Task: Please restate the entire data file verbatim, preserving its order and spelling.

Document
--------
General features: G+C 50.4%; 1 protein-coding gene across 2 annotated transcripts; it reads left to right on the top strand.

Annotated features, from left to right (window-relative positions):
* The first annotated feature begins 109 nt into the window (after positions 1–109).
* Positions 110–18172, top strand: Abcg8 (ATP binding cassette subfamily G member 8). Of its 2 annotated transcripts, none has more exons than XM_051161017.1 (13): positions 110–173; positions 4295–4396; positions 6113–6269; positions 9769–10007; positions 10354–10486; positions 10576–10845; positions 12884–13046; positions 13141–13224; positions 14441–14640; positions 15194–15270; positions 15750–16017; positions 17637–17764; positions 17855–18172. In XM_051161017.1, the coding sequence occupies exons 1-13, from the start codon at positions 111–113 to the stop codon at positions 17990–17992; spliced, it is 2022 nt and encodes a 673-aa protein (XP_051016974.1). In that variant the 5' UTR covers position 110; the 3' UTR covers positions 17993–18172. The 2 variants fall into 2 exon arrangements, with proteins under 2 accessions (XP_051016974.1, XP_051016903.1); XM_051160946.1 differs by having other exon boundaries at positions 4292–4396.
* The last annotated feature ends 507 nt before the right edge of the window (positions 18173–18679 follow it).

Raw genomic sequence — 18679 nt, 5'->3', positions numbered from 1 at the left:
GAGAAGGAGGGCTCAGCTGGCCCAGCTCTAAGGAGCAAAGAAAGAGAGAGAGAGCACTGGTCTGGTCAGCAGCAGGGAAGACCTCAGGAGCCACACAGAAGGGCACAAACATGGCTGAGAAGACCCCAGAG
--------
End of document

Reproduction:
General features: G+C 50.4%; 1 protein-coding gene across 2 annotated transcripts; it reads left to right on the top strand.

Annotated features, from left to right (window-relative positions):
* The first annotated feature begins 109 nt into the window (after positions 1–109).
* Positions 110–18172, top strand: Abcg8 (ATP binding cassette subfamily G member 8). Of its 2 annotated transcripts, none has more exons than XM_051161017.1 (13): positions 110–173; positions 4295–4396; positions 6113–6269; positions 9769–10007; positions 10354–10486; positions 10576–10845; positions 12884–13046; positions 13141–13224; positions 14441–14640; positions 15194–15270; positions 15750–16017; positions 17637–17764; positions 17855–18172. In XM_051161017.1, the coding sequence occupies exons 1-13, from the start codon at positions 111–113 to the stop codon at positions 17990–17992; spliced, it is 2022 nt and encodes a 673-aa protein (XP_051016974.1). In that variant the 5' UTR covers position 110; the 3' UTR covers positions 17993–18172. The 2 variants fall into 2 exon arrangements, with proteins under 2 accessions (XP_051016974.1, XP_051016903.1); XM_051160946.1 differs by having other exon boundaries at positions 4292–4396.
* The last annotated feature ends 507 nt before the right edge of the window (positions 18173–18679 follow it).

Raw genomic sequence — 18679 nt, 5'->3', positions numbered from 1 at the left:
GAGAAGGAGGGCTCAGCTGGCCCAGCTCTAAGGAGCAAAGAAAGAGAGAGAGAGCACTGGTCTGGTCAGCAGCAGGGAAGACCTCAGGAGCCACACAGAAGGGCACAAACATGGCTGAGAAGACCCCAGAG